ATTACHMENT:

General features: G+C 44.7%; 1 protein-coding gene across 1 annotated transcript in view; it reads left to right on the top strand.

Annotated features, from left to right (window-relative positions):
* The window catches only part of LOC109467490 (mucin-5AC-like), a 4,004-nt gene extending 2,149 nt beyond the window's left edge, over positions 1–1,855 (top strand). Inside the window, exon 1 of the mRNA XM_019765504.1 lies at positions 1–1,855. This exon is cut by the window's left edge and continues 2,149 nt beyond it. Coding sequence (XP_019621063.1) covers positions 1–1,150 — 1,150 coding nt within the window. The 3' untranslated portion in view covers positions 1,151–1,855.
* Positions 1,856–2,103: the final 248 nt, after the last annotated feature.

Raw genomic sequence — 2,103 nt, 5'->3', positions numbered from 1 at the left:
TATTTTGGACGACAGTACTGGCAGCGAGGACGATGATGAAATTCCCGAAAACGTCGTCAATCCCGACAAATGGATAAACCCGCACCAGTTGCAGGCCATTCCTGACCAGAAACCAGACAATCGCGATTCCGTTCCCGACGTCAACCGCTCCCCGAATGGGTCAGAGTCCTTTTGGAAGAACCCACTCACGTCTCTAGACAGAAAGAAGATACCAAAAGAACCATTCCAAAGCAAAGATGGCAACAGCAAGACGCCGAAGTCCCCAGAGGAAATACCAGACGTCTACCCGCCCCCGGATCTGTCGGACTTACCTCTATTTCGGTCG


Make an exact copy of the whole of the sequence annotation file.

General features: G+C 44.7%; 1 protein-coding gene across 1 annotated transcript in view; it reads left to right on the top strand.

Annotated features, from left to right (window-relative positions):
* The window catches only part of LOC109467490 (mucin-5AC-like), a 4,004-nt gene extending 2,149 nt beyond the window's left edge, over positions 1–1,855 (top strand). Inside the window, exon 1 of the mRNA XM_019765504.1 lies at positions 1–1,855. This exon is cut by the window's left edge and continues 2,149 nt beyond it. Coding sequence (XP_019621063.1) covers positions 1–1,150 — 1,150 coding nt within the window. The 3' untranslated portion in view covers positions 1,151–1,855.
* Positions 1,856–2,103: the final 248 nt, after the last annotated feature.

Raw genomic sequence — 2,103 nt, 5'->3', positions numbered from 1 at the left:
TATTTTGGACGACAGTACTGGCAGCGAGGACGATGATGAAATTCCCGAAAACGTCGTCAATCCCGACAAATGGATAAACCCGCACCAGTTGCAGGCCATTCCTGACCAGAAACCAGACAATCGCGATTCCGTTCCCGACGTCAACCGCTCCCCGAATGGGTCAGAGTCCTTTTGGAAGAACCCACTCACGTCTCTAGACAGAAAGAAGATACCAAAAGAACCATTCCAAAGCAAAGATGGCAACAGCAAGACGCCGAAGTCCCCAGAGGAAATACCAGACGTCTACCCGCCCCCGGATCTGTCGGACTTACCTCTATTTCGGTCG